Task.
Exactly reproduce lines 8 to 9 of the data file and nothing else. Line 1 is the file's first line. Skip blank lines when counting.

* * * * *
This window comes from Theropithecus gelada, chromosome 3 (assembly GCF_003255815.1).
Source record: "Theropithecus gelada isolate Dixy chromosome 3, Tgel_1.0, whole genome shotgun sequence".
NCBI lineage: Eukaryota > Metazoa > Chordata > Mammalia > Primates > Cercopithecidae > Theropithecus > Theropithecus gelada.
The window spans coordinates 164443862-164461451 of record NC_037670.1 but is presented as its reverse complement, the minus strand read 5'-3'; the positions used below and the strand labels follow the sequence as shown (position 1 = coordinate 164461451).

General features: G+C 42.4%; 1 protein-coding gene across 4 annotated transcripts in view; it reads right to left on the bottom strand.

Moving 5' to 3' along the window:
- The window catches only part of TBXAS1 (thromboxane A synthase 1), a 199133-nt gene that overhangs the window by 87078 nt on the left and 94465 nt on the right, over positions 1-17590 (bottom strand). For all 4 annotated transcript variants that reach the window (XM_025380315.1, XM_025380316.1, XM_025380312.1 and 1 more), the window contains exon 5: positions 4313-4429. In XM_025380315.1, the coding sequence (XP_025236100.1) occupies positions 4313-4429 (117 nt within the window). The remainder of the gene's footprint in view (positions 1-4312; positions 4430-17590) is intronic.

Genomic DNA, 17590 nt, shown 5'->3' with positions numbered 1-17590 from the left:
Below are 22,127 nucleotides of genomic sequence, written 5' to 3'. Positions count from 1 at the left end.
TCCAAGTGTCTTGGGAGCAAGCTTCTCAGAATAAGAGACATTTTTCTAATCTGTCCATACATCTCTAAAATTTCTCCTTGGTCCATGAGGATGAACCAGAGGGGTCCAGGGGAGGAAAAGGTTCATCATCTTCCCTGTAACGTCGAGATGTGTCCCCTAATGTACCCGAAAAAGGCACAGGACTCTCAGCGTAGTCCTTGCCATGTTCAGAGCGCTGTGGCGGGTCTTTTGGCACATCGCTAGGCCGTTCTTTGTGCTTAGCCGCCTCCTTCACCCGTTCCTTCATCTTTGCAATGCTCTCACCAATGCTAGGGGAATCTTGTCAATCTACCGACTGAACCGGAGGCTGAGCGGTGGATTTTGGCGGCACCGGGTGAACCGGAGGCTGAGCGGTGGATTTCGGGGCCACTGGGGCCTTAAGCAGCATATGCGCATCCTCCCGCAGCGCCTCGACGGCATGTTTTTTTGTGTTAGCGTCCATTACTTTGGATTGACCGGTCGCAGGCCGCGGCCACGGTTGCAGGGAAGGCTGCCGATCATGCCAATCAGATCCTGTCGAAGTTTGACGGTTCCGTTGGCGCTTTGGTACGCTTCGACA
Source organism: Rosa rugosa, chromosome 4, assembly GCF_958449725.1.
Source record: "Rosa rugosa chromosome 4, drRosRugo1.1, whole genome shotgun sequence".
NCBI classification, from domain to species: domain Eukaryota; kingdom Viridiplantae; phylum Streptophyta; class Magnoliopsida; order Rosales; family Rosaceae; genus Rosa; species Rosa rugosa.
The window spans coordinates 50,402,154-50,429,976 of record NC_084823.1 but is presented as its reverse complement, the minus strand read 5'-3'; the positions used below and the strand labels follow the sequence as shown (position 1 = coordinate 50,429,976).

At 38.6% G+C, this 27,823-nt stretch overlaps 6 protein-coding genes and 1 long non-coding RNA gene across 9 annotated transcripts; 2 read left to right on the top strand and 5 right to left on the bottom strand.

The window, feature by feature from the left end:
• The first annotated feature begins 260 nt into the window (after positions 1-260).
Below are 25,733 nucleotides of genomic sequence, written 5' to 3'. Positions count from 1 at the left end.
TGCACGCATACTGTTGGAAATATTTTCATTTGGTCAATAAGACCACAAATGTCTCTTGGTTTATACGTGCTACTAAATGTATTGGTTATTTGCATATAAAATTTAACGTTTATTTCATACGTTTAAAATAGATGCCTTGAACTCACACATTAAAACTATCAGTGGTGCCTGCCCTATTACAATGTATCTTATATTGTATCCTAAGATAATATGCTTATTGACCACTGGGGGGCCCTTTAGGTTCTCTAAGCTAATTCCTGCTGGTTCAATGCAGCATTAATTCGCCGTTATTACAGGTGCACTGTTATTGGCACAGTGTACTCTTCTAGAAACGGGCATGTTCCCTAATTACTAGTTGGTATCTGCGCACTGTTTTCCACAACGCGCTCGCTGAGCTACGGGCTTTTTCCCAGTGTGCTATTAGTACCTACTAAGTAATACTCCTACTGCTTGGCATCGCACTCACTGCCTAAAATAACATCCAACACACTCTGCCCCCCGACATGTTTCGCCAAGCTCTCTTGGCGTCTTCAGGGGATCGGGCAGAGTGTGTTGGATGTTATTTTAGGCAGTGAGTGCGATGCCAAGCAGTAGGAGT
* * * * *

Genomic DNA, 17590 nt, shown 5'->3' with positions numbered 1-17590 from the left:
Below are 22,127 nucleotides of genomic sequence, written 5' to 3'. Positions count from 1 at the left end.